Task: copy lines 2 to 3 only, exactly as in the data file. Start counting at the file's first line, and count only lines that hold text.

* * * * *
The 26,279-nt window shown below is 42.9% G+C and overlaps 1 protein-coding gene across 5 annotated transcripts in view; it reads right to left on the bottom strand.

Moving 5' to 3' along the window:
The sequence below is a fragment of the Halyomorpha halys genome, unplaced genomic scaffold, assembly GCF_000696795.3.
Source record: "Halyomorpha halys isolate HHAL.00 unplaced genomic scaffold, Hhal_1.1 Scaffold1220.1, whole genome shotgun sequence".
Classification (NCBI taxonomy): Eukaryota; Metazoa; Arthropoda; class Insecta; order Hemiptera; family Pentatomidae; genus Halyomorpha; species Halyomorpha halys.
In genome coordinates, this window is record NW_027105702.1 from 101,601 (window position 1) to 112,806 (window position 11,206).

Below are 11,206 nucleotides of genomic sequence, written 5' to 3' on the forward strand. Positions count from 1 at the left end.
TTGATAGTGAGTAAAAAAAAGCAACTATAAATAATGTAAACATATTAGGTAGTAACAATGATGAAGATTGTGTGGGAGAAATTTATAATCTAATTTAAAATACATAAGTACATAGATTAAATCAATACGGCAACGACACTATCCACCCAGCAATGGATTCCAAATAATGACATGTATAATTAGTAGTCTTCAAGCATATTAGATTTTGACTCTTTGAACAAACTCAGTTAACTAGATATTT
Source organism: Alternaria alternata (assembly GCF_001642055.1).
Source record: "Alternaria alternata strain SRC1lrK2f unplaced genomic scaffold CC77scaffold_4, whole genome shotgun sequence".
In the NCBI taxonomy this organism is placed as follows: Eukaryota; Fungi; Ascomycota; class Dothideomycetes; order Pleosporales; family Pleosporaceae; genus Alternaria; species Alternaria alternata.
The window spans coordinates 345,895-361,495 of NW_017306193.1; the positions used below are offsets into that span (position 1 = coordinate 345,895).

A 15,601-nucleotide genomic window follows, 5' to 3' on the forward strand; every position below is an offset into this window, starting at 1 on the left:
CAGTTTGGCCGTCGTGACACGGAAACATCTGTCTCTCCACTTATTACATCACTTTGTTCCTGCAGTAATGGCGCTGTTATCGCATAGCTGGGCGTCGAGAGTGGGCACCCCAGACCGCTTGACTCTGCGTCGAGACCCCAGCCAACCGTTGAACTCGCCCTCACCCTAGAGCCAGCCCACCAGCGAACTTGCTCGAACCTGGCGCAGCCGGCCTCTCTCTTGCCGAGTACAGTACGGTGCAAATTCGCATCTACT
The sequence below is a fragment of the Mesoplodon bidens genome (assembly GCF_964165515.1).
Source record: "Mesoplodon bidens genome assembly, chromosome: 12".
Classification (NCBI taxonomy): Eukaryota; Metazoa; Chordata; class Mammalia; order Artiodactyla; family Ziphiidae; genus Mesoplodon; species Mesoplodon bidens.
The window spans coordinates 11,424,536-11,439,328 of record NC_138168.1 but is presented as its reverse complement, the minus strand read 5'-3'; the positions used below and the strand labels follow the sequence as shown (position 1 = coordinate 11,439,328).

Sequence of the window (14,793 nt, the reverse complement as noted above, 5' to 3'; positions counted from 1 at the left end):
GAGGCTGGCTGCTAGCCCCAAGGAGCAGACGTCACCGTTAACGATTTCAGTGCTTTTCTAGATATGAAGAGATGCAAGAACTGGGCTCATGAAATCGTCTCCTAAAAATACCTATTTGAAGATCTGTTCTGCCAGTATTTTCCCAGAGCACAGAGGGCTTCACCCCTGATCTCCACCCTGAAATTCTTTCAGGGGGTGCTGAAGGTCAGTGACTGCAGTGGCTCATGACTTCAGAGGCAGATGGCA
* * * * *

Moving 5' to 3' along the window:
The sequence below is a fragment of the Halyomorpha halys genome, unplaced genomic scaffold, assembly GCF_000696795.3.